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I got genes, you got genes, all God's children got genes.  While this is true of each and every one of us, not many people will be able to say that their genes outlived them.  None of us will probably live to see modern medicine use cells from our body to aid in saving lives.  But, this is exactly what happened with cells taken from Henrietta Lacks also known as HeLa cells.
She was born Loretta Pleasant on August 1, 1920 in Roanoke, Virginia and raised in Clover, VA on a tobacco farm.  Lacks married her first cousin David Lacks and they became the parents of two children, with the first being born when Henrietta was only 14 years old.  Later, David and Henrietta moved to Dundalk in Baltimore County, MD so that David could work at the shipyards.  They lived in the community of Turners Station.
In February 1951, Henrietta visited Johns Hopkins University due to a painful "knot" in her cervix and bloody discharge.  A biopsy revealed cervical cancer.  The gynecologist Dr. Edward Jones, who along with his wife Georgeanna founded the Jones Institute for Reproductive Medicine at the Eastern Virginia Medical School, found the tumor to be strange and different.  Without her knowledge, cells from the tumor were removed for research purposes.  Although treated with radium tube inserts, a common practice for treating these types of cancers, Lacks' condition worsened.  She was admitted into the hospital on August 8 and remained there until she died on October 4, 1951 at 31 years of age from uremic poisoning.
The cells from Henrietta's tumor, according to Dr. George Gey, were unlike any cells seen before.  These remarkable cells could be kept alive and grown.  In a lab, the cells were used to conduct experiments such as aiding in the development of the polio vaccine.  These experiments caused quite a frenzy in the medical community and became a source of revenue.  HeLa cells were mass produced and sent to scientists worldwide for research into cancer, AIDS, and other scientific endeavors.  Scientists still do not know exactly what makes HeLa cells so durable and quick to multiply.  In the 1970s researchers contacted the Lacks family members to obtain blood samples in order to study their genetics, but no one shared Henrietta's unique traits.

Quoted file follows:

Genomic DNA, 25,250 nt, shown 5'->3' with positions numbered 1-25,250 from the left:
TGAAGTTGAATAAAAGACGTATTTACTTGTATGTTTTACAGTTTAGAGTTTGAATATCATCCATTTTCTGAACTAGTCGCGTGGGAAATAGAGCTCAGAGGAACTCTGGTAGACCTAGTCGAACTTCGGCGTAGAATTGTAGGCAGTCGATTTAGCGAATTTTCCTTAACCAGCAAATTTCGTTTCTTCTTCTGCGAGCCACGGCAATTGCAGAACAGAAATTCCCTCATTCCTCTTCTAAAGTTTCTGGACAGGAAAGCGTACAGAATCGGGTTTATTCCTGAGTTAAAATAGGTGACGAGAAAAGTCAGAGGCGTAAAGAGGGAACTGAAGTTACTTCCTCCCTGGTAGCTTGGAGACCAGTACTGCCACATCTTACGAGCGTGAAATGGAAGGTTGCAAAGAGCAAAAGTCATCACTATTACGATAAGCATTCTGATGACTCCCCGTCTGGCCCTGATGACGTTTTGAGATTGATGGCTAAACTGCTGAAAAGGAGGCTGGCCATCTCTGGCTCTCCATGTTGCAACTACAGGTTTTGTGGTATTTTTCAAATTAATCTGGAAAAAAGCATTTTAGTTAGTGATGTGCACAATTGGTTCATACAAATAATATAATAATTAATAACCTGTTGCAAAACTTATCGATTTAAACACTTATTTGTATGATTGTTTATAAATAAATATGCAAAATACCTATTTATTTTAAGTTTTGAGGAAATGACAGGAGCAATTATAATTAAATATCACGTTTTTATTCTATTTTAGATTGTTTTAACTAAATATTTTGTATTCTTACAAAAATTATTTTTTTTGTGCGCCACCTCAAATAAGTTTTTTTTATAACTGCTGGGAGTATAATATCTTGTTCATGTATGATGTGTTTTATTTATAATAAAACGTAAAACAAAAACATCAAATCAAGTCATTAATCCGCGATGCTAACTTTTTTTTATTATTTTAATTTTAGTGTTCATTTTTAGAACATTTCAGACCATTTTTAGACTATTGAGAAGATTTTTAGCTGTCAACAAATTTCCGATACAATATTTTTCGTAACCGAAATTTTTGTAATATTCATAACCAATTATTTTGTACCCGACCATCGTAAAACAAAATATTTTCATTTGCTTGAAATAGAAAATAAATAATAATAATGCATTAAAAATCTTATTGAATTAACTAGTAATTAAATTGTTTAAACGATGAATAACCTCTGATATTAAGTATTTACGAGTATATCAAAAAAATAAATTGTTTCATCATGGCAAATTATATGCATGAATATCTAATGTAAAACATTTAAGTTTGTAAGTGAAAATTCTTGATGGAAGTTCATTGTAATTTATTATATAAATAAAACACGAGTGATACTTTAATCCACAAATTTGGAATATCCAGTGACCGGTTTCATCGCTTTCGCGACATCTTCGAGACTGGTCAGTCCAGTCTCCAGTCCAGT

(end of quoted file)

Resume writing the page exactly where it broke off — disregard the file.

Although she died in 1951, Lacks has posthumously garnered some media attention and recognition including magazine and newspaper articles, books, an episode from a television series, and documentaries.  She was also bestowed with honors for her contributions to science by Morehouse College and the mayor of Atlanta, as well as an annual day of commemoration by the community and residents of Turners Station.  There was also a Congressional resolution presented by Robert Erlich.
Even in death Henrietta Lacks lives on through the 20 tons of HeLa cells collected and reproduced in the name of science.